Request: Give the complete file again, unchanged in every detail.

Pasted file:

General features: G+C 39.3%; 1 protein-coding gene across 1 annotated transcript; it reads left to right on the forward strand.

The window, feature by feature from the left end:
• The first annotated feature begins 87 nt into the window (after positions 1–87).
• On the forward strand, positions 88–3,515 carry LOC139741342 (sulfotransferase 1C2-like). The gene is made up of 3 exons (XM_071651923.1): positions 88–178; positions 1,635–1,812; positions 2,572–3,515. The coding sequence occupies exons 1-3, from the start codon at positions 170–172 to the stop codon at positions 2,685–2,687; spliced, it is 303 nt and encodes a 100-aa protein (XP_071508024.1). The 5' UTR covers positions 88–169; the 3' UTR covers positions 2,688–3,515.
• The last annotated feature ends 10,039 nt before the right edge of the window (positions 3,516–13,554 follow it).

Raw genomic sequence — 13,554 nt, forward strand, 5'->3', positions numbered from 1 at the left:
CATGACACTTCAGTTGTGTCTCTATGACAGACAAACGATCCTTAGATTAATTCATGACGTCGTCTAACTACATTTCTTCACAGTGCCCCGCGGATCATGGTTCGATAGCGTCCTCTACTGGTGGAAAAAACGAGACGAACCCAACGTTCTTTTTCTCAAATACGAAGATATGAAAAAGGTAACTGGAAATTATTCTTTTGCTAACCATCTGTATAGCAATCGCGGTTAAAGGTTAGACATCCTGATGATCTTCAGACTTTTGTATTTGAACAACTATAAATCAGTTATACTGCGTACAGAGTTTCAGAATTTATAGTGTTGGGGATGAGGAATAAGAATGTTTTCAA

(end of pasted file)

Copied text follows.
General features: G+C 39.3%; 1 protein-coding gene across 1 annotated transcript; it reads left to right on the forward strand.

The window, feature by feature from the left end:
• The first annotated feature begins 87 nt into the window (after positions 1–87).
• On the forward strand, positions 88–3,515 carry LOC139741342 (sulfotransferase 1C2-like). The gene is made up of 3 exons (XM_071651923.1): positions 88–178; positions 1,635–1,812; positions 2,572–3,515. The coding sequence occupies exons 1-3, from the start codon at positions 170–172 to the stop codon at positions 2,685–2,687; spliced, it is 303 nt and encodes a 100-aa protein (XP_071508024.1). The 5' UTR covers positions 88–169; the 3' UTR covers positions 2,688–3,515.
• The last annotated feature ends 10,039 nt before the right edge of the window (positions 3,516–13,554 follow it).

Raw genomic sequence — 13,554 nt, forward strand, 5'->3', positions numbered from 1 at the left:
CATGACACTTCAGTTGTGTCTCTATGACAGACAAACGATCCTTAGATTAATTCATGACGTCGTCTAACTACATTTCTTCACAGTGCCCCGCGGATCATGGTTCGATAGCGTCCTCTACTGGTGGAAAAAACGAGACGAACCCAACGTTCTTTTTCTCAAATACGAAGATATGAAAAAGGTAACTGGAAATTATTCTTTTGCTAACCATCTGTATAGCAATCGCGGTTAAAGGTTAGACATCCTGATGATCTTCAGACTTTTGTATTTGAACAACTATAAATCAGTTATACTGCGTACAGAGTTTCAGAATTTATAGTGTTGGGGATGAGGAATAAGAATGTTTTCAA